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Cambridge City FC - history 

Cambridge City have re-joined the Southern League in 2008/009 after an absence of five seasons. Previously, City had played there for 46 seasons from 1958/59 until a last day victory in 2003/04 confirmed the Club’s elevation to the newly formed Conference South Division.

City’s enforced demotion from Conference South at the end of 2007/08 was due to its ground failing an FA grading, rather than the team finishing in the relegation zone. This decision ended 22 consecutive seasons in the 2nd tier of non-league football and is only the 3rd relegation in the Club’s history. It was also scant reward for City spending time and resources taking High Court action to preserve the use of its ground. A judgement delivered in September 2007 found that City had been the victims of bribery and fraudulent misrepresentation in a deal done by outgoing directors to sell its Milton Road ground. The Court restored the Club’s previous lease, which runs until 2010, and its right to half of future development profits.

That City have actually made it to their centenary year of 2008 is an achievement for the Club and its supporters. In the dark days of early 2006, the previous Board announced plans to have City absorbed into Cambridge United. The plan was to sell Milton Road, scrap the first team and turn City’s youth team into a United feeder side. A fans’ campaign forced Directors to resign, to be replaced by members of the Cambridge City Supporters’ Trust. The new Board kept the club alive and discovered the evidence which led to the successful High Court action.

Early years
The club was formed in 1908 as Cambridge Town, winning several titles and cups in its early years. A rivalry developed with Ipswich Town during the 1920s and 1930s, with trouble on the pitch often spilling over to the terraces. Both clubs’ success in the Southern Amateur League prompted invitations to join the newly formed Eastern Counties League in 1935. Ipswich accepted, but the Cambridge Committee declined on account of their commitment to amateur football, so the two Towns went their separate ways. Cambridge Town moved on to the Spartan League whereas within three seasons Ipswich Town had been elected to the Football League. Cambridge moved on to the Spartan League, winning three league titles between 1945-50. When Cambridge was granted City status in 1951, Town and Eastern Counties League neighbours Abbey United both applied to change their name to Cambridge City. Town’s application was first to arrive at the Cambs FA and was accepted, leaving Abbey United to change their name to Cambridge United.

Southern League Champions
City finally left the amateur game in 1958 and joined the Southern League, gaining promotion in their first season at the expense of Cambridge United and going on to win the Premier Division in 1962/63, again edging out United in an enthralling title race. The absence of a pyramid system and automatic promotion put a lid on City’s ambitions. Nevertheless, City were regular challengers for the title and had the highest attendances in non-league football up until the mid-1960s.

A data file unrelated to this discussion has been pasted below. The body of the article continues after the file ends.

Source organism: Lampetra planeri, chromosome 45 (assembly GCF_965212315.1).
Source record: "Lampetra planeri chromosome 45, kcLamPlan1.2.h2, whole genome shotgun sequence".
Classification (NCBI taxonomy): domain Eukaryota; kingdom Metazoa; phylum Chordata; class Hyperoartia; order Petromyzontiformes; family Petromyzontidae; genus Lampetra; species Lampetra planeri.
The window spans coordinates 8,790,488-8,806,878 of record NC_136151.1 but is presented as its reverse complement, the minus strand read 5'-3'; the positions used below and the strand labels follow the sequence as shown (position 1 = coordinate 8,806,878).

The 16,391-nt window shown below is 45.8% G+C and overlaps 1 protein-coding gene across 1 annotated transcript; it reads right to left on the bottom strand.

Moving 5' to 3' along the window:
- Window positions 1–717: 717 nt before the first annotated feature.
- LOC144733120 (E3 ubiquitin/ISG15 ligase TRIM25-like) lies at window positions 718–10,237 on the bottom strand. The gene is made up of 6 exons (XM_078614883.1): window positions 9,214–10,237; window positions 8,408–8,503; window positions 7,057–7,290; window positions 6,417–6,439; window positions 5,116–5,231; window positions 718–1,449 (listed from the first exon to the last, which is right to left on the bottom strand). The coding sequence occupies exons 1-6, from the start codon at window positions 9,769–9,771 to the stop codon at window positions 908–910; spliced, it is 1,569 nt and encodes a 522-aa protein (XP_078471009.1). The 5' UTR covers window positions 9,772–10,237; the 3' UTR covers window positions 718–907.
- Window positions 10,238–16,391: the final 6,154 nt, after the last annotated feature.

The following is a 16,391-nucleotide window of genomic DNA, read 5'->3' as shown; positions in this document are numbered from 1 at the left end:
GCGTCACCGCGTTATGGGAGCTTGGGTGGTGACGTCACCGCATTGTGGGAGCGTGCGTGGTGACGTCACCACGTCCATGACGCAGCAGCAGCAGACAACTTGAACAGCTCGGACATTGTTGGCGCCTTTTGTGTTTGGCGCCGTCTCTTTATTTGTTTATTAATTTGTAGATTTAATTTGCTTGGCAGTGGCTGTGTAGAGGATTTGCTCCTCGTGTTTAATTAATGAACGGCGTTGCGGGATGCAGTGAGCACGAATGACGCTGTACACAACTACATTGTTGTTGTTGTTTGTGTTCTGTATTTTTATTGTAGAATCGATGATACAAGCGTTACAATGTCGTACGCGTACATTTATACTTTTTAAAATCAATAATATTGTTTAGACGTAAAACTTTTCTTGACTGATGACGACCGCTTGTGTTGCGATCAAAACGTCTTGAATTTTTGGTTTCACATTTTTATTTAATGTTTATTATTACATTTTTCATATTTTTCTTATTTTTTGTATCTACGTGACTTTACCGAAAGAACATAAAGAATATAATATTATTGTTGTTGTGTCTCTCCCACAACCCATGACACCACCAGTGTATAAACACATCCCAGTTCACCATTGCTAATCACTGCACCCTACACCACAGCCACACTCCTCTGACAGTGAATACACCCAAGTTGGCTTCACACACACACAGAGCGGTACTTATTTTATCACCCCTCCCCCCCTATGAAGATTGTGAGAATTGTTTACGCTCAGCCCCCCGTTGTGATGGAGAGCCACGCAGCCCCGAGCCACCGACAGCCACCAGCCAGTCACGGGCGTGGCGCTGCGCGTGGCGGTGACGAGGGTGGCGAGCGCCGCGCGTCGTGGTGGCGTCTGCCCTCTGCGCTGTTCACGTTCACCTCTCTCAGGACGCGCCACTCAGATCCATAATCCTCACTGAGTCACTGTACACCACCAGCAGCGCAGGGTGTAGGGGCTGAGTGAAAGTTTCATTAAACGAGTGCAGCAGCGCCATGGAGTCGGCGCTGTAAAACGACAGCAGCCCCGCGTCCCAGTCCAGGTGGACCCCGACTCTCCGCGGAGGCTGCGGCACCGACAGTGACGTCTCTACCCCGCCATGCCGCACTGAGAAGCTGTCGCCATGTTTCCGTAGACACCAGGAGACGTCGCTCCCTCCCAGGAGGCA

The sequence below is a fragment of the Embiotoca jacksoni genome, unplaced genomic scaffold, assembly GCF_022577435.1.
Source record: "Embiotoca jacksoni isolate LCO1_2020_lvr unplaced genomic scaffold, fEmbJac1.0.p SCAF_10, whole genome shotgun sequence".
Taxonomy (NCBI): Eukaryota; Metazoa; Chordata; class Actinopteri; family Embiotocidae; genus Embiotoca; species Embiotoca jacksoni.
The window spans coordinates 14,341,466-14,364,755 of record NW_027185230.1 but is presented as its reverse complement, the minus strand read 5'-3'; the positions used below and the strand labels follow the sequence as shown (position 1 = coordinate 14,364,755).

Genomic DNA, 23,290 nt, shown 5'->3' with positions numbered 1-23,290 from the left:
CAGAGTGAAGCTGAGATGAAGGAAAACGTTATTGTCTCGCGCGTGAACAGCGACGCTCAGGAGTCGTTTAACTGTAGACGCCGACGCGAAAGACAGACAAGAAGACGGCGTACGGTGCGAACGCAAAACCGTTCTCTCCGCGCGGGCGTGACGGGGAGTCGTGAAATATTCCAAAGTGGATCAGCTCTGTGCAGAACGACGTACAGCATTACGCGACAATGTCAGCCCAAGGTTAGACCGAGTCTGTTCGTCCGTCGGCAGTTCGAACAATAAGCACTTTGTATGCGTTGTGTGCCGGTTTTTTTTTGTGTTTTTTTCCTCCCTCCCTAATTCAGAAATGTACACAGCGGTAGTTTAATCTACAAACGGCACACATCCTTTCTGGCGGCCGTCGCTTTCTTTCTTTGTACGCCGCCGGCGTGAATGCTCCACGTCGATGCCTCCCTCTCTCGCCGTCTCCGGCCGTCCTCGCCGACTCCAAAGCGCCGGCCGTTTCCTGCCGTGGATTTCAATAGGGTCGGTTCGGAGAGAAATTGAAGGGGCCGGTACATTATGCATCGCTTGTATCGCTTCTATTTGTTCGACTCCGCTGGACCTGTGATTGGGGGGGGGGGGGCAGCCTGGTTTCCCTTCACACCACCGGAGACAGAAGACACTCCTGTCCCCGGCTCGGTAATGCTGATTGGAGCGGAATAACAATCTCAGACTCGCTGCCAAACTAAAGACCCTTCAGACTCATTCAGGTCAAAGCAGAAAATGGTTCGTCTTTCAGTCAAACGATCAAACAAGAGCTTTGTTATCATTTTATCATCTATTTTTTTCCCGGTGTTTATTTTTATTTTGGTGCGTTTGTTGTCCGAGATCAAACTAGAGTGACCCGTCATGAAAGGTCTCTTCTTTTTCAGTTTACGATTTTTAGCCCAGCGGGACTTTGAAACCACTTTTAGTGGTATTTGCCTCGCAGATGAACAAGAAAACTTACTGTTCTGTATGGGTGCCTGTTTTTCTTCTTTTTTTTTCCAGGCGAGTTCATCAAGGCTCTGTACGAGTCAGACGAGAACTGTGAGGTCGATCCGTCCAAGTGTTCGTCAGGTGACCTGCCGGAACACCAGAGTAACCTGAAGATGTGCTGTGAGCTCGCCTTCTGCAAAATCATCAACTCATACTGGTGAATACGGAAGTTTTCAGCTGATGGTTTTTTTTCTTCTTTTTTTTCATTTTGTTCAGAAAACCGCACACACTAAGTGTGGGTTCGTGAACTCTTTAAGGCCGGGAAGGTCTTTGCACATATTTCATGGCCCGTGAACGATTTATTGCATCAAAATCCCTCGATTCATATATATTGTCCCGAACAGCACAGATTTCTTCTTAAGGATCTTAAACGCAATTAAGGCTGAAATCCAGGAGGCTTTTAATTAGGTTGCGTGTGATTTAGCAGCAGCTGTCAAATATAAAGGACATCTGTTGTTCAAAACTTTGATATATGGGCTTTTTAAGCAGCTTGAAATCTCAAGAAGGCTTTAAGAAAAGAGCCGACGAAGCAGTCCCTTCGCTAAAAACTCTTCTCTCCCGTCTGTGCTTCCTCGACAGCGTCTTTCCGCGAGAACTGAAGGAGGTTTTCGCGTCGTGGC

But City lost their way and were relegated to Southern League Division 1 in 1967-68. Promotion back to the Premier Division followed in 1969/70, but this was the same season Cambridge United were elected to the Football League. City were left to reflect that, in 12 Southern League seasons together, they had finished above United in 8 of them. City went on to finish Southern League runners up in 1970/71,

Dreadful decade
The period from1975-1985 was dreadful. Relegation in 1975/76 was followed by dwindling crowds and a Board decision in 1977 to return to amateur status by joining the Isthmian League. However, as in 2006, Directors were to find they could not ignore the views of City supporters. Protests forced out most of the Board and the club remained in the Southern League.

Better times
City improved and a new generation of fans mobbed their heroes after the 1985/86 Southern League South championship was won on the last day of the season. The goalscoring exploits of Gary Grogan were instrumental in City’s recovery, according him a ‘City Legend ‘status. City have reached the 1st round of the FA Cup five times and the 2nd round once since 1993 - this is a far better record than achieved by the more illustrious City sides of the 1960s. Manager Gary Roberts has stayed loyal to the club through its recent uncertainties and is now in his 7th season as manager. The enthusiastic fans of the ‘Shed’ made Milton Road one of the noisier grounds in Conference South.

The future
The High Court victory was a massive boost for the Club. Cambridge City now embark on its next 100 years as a club run by the fans, for the fans. Having gone through so much to keep City alive and kicking, we would not have it any other way.